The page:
Here’s a film that explores the same old bleak story that so many others have in the past. Here’s a film about unruly teenagers falling apart, while their invisible teachers try to make an impact on their lives. And here’s a film about a young teacher checking into hell and hoping to change it all around. He is of course first handled with hostility by every student only to be recognised as a great teacher and the kindest human being on his last day teaching in the school. Yes, it has all been said before. Most often with a miserable background such as this. However Tony Kaye’s Detachment has something that none of the previous films dealing with the same story and reminding us over and over again just how much life sucks, had. Detachment shines thanks to its brilliant performances and its unbelievable script.
After his 1998 bang with American History X, director Tony Kaye has given us very few things to talk about (namely, his pitch-perfect documentary Lake Of Fire that deals with the abortion debate). However it looks like this filmmaker knows how to make a comeback. In 2011 he came out with Detachment, a film starring Adrien Brody and telling the story of Henry Barthes, a substitute teacher who wants to make a difference in the hearts and lives of his students, but struggles to do so as he’s stuck in a lonely, evil, loveless and filled-with-pain world that drowns him just as much as it scares and frustrates the teenagers of the burned-out public school that he works in.
Now, I could never be anything even close to objective when it comes to Adrien Brody (The Jacket, The Darjeeling Limited, Midnight In Paris, The Pianist, The Village). As far as I’m concerned, he is one of the most talented, most versatile and intelligent actors that cinema has ever seen, and in Detachment he offers nothing less than yet another mesmerizing and haunting performance. Henry Barthes is, thanks to Brody, the perfect combination of power, confidence and detachment on the one hand and utter frustration, fear and entrapment on the other. Whatever the story, direction and dialogue ask of him, he delivers powerfully as well as devastatingly, proving that he can handle even the most exploitative roles with unparalleled intelligence and comfort. The supporting cast that includes Christina Hendricks, Lucy Liu, James Caan, Marcia Gay Harden and Blythe Danner is very cleverly put together. All characters are well-developed and each and every actor does a great job bringing yet another shattered person into that miserable limbo, somewhere between life and death.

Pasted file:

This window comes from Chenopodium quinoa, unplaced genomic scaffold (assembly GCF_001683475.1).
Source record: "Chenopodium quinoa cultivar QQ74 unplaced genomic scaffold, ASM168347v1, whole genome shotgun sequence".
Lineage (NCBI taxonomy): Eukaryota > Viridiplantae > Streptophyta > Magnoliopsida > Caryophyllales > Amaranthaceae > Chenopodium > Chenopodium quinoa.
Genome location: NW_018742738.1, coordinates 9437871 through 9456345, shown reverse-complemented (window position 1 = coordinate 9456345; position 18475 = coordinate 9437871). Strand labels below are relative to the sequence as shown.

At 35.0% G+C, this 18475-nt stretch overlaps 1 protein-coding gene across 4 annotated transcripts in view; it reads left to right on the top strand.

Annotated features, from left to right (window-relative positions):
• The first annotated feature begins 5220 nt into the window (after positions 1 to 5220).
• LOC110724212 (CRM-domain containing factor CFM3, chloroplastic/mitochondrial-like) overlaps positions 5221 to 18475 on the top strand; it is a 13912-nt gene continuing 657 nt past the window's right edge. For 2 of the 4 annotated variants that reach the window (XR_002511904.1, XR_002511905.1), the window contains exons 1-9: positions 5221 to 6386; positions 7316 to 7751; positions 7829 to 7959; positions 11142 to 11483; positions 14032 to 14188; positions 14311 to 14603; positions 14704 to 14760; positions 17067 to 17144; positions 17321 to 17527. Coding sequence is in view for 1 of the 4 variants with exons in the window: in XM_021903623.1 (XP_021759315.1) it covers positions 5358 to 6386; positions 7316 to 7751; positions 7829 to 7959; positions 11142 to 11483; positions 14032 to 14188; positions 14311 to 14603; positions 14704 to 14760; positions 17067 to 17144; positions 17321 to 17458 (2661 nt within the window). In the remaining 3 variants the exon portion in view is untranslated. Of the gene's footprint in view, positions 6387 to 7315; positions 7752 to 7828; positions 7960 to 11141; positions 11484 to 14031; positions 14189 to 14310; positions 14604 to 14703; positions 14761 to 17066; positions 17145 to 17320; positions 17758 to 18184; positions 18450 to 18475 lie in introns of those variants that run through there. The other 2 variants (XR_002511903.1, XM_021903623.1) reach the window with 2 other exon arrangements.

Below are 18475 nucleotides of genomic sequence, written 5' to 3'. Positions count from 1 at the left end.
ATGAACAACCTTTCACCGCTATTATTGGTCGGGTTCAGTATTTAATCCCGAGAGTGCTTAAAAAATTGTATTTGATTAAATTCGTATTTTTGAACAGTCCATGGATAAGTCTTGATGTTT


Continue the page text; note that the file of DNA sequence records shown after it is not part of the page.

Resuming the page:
Tony Kaye’s direction is a mix of a few different things. No doubt his handheld-styled camera work, the dodgy city settings and the wide lonely spaces add to the overall loneliness, misery and entrapment, however at the same time he often tries to take pity on his audience and to lighten this demoralising messthrough animation and long literary references that supposedly give us a little time to breathe. Needless to say that most of his tricks deliberately fail and each time a new scene begins, we are once again knocked down, this time harder than before.
But even more that what has already been said, what makes Detachment really stand out is its exceptional script. Screenwriter Carl Lund achieves something that is very rare, which is to make an utterly depressing and disturbing film come across as thought-provoking and inspiring, rather than purely sad and miserable. Coming from someone who is not a big fan of overly distressing dramas, this one is all that, but thanks to the script, at the same time much more. The pain is not shown, it’s told. And in fact it’s not told in a raw and dry kind of way, rather it’s given through literary references, poetry verses and philosophical quotes. Misery is floating in the air, people are dying due to lack of love and others are left alone to deal with the loss and pain, but all this is not given through to the audience cruelly or heartlessly. On the contrary, Carl Lund’s screenplay turns it all into a beautiful requiem for life and an poetic epilogue for closeness.
Read at Unsung Films: American History X, also directed by Tony Kaye